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Strange as it may seem, Johannes Brahms clearly had a hang up when it came to writing for strings. He certainly did very well by the violin and cello in the B-major Piano Trio when he was barely 20, in 1853, but he found it easier to combine six strings, which he did in two sextets just a few years later, than he did in the Haydn-Mozart-Beethoven-proven string quartet, which he didn’t venture until about 1865, well after the sextets. And he composed his only violin concerto a year before turning out a sonata for violin and piano. Don’t look for a logical explanation; the ways of this ever-cautious creative genius are wonderfully mysterious.

The most accessible of the strings, the violin, was not Brahms’ personal instrument, but he came to understand it in a very personal way, in an almost hands-on way. When he was only 17 he went on the road as accompanist to the Hungarian violinist Eduard Reményi. At the elbow of this brilliant player, young Johannes learned much about the instrument’s technique and capabilities and, as a bonus, came to know and love the Hungarian music Reményi always included on his programs. But his debt to Reményi didn’t stop there, for it was he who introduced the young composer to Joseph Joachim who, although only two years older than Brahms, was at age 21 already a famous artist, known from the time he was 13 when he played the Beethoven Violin Concerto under Mendelssohn’s baton. It was Joachim who made possible Brahms’ introduction to the Schumanns – Robert and his pianist wife Clara – a relationship that was crucial to his career and his life. As was his life-long friendship with Joachim

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The appeal to Brahms of a string sextet was based, one supposes, on the possibilities presented by the deep sonority of its two cellos and two violas playing off the soprano brilliance of two violins. As we know from his orchestral music, Brahms reveled in the gutsy strength and soulful expressiveness of the lower instruments. So it’s no surprise that his first sextet begins with a cello singing tenderly the main theme. (A quick word about the rhythm here: the time signature says three beats to a measure, but this main theme falls precisely in four beats. In the 19th century, composers rarely if ever used different time signatures in the same piece, but Brahms was a rhythmic rascal and his cross rhythms are legion, which is one reason Schoenberg admired him so much.)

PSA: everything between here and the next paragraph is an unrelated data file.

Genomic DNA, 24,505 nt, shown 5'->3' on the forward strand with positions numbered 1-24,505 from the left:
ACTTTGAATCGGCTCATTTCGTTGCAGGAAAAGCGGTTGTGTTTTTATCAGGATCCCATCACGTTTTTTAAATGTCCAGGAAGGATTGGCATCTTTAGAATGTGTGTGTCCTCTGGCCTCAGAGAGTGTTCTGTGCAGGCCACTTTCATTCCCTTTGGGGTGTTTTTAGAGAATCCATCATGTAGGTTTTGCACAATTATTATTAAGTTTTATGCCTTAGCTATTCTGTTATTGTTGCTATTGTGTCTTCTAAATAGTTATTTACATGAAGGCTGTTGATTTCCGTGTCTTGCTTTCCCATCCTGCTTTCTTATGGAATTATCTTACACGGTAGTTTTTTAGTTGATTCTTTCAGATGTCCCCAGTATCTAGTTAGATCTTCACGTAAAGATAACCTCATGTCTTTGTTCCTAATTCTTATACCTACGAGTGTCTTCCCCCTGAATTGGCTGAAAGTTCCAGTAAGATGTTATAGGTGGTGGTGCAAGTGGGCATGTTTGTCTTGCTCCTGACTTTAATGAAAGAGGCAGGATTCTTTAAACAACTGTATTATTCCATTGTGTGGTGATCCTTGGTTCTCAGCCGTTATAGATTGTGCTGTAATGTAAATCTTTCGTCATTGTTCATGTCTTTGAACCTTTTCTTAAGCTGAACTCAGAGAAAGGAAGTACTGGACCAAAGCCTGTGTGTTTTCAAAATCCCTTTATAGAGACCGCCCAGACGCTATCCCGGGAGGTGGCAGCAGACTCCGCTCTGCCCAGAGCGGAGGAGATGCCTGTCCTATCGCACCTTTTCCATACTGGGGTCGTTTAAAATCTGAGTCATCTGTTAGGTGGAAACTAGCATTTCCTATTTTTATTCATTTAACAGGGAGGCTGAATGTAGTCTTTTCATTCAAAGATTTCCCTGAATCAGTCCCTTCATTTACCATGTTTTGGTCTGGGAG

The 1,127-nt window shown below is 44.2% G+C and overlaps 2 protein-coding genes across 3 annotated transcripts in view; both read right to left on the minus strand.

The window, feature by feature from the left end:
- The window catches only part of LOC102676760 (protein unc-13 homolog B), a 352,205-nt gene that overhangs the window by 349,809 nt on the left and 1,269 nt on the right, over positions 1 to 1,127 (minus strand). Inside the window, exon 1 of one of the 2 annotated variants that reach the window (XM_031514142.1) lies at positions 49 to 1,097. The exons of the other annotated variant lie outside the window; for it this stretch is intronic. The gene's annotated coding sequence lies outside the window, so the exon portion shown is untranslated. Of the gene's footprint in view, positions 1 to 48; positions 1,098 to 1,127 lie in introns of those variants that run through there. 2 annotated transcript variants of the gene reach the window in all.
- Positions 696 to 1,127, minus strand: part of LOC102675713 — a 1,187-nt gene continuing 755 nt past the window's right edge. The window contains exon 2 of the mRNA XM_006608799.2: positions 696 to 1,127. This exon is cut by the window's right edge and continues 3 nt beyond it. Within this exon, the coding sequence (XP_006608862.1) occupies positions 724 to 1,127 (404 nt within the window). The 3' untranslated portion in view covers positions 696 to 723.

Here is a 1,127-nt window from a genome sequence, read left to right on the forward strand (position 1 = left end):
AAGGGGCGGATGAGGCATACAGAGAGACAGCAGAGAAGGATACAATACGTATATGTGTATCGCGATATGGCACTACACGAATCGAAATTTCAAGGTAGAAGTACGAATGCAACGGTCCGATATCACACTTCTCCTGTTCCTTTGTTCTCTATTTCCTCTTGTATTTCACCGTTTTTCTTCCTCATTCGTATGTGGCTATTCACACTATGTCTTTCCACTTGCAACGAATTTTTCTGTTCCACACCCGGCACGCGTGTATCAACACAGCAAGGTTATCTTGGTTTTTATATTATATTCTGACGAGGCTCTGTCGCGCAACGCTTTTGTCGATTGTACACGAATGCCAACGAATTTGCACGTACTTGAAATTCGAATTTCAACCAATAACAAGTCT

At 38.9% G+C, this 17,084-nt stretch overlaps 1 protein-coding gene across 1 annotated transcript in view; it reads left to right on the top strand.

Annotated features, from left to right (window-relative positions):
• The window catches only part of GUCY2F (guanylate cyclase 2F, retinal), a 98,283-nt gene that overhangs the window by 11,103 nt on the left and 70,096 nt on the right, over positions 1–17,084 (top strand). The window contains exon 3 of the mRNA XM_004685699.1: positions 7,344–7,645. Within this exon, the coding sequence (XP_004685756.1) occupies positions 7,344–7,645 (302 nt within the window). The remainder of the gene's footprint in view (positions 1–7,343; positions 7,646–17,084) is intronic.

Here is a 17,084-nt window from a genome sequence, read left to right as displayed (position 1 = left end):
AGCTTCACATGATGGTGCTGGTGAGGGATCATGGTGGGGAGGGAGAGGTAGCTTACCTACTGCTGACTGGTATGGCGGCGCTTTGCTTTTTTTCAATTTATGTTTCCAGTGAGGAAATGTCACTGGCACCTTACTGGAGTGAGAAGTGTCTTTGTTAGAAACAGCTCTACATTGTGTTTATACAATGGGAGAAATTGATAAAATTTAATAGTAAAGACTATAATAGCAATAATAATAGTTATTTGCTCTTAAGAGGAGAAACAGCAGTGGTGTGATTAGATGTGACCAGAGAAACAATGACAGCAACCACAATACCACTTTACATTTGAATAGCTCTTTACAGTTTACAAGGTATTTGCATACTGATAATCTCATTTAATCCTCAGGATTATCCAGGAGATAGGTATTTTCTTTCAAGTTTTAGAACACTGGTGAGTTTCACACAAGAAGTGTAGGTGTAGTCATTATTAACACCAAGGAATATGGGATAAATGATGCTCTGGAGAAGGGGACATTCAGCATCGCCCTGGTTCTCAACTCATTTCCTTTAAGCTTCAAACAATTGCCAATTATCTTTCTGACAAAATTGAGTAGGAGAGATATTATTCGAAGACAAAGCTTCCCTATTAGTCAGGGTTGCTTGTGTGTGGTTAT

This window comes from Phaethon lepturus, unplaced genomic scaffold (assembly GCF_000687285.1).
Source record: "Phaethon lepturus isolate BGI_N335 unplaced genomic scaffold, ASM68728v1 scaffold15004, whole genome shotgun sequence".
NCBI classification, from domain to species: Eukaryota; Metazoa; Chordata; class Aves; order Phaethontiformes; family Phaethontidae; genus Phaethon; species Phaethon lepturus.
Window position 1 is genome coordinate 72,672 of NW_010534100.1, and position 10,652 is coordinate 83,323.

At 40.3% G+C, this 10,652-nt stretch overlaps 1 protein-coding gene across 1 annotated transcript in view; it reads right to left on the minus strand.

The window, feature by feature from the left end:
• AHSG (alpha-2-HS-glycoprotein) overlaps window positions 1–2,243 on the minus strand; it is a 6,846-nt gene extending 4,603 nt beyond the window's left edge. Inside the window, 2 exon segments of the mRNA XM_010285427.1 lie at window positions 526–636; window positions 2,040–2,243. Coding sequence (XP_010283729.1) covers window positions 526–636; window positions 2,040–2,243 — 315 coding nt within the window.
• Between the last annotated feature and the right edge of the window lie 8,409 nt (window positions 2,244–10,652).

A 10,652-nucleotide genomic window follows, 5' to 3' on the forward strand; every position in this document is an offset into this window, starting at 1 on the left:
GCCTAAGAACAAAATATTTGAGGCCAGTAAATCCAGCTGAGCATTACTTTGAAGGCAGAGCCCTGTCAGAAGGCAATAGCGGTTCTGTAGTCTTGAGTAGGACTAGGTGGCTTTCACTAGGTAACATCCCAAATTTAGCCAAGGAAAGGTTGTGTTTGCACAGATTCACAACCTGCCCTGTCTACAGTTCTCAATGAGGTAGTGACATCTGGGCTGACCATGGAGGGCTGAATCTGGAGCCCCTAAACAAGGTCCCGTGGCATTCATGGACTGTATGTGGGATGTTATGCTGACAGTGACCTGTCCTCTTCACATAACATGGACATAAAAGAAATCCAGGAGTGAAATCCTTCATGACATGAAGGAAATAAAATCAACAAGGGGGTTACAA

The movement is rich in themes, one of the most memorable being the extension to the main theme, in triplets, a rhythmic unit to which Brahms was especially partial. Everywhere in this movement, and indeed in the entire sextet, Brahms’ exceptional ability to unify his material through thematic transformation, and by using melodic kernels as comfortingly recognizable signposts along the way, brings wonderful cohesion to the music. It’s easy to point out many distinctive passages, but to mention just one: where an extension of the triplet theme is in the violins, with violas and cellos playing opposing-valued notes, creating extreme agitation as a prelude to the simple, lyrical subordinate theme in the violins, now in minor.

Recounting the splendors of the first movement could go on and on and would include the masterful unfolding of the development section, but the remainder of the sextet has it own distinctions. The second movement is a theme and six variations – a minor-key theme presented by a viola – and in the classical variation form Brahms is second to none, before or after him. The third movement is a scherzo with more than a little rustic flavor, and the concluding rondo has more than a little Schubert in it, particularly in the spring-like main theme sung gracefully by a cello. Notwithstanding the Schubert resemblance, the remainder of the movement is pure Brahms, with all the compositional invention and sonorous splendors that bespeaks.

Orrin Howard, who served the Los Angeles Philharmonic as Director of Publications and Archives for more than 20 years, continues to contribute to the Philharmonic’s program book.